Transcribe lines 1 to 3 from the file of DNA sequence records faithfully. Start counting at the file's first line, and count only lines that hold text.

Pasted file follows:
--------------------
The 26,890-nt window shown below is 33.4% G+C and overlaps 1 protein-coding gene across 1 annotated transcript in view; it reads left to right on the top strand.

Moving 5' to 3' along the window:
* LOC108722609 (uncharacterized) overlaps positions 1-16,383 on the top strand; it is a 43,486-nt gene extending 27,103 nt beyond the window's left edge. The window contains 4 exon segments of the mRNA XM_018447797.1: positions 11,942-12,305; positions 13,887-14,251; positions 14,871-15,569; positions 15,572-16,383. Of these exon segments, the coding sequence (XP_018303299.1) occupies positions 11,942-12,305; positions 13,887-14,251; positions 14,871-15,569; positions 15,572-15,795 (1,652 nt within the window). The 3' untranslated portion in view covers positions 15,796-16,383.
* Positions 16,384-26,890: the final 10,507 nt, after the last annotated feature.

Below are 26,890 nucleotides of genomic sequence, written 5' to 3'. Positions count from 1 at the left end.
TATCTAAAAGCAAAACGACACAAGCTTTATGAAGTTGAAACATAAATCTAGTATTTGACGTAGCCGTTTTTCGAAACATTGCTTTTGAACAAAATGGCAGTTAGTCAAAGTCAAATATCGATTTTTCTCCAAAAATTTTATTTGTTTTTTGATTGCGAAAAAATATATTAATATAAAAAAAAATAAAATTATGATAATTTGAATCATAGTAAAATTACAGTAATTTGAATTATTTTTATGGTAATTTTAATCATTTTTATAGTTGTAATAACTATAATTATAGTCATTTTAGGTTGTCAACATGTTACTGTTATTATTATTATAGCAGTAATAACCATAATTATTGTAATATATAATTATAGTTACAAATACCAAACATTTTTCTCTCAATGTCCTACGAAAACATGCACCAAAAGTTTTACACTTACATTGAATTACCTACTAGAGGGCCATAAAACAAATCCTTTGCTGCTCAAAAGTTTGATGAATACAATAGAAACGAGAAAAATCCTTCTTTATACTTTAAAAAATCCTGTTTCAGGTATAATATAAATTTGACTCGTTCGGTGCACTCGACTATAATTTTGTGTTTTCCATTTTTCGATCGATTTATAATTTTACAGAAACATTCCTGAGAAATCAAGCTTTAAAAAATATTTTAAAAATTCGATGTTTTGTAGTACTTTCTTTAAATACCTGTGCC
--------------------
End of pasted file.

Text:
The 26,890-nt window shown below is 33.4% G+C and overlaps 1 protein-coding gene across 1 annotated transcript in view; it reads left to right on the top strand.

Moving 5' to 3' along the window:
* LOC108722609 (uncharacterized) overlaps positions 1-16,383 on the top strand; it is a 43,486-nt gene extending 27,103 nt beyond the window's left edge. The window contains 4 exon segments of the mRNA XM_018447797.1: positions 11,942-12,305; positions 13,887-14,251; positions 14,871-15,569; positions 15,572-16,383. Of these exon segments, the coding sequence (XP_018303299.1) occupies positions 11,942-12,305; positions 13,887-14,251; positions 14,871-15,569; positions 15,572-15,795 (1,652 nt within the window). The 3' untranslated portion in view covers positions 15,796-16,383.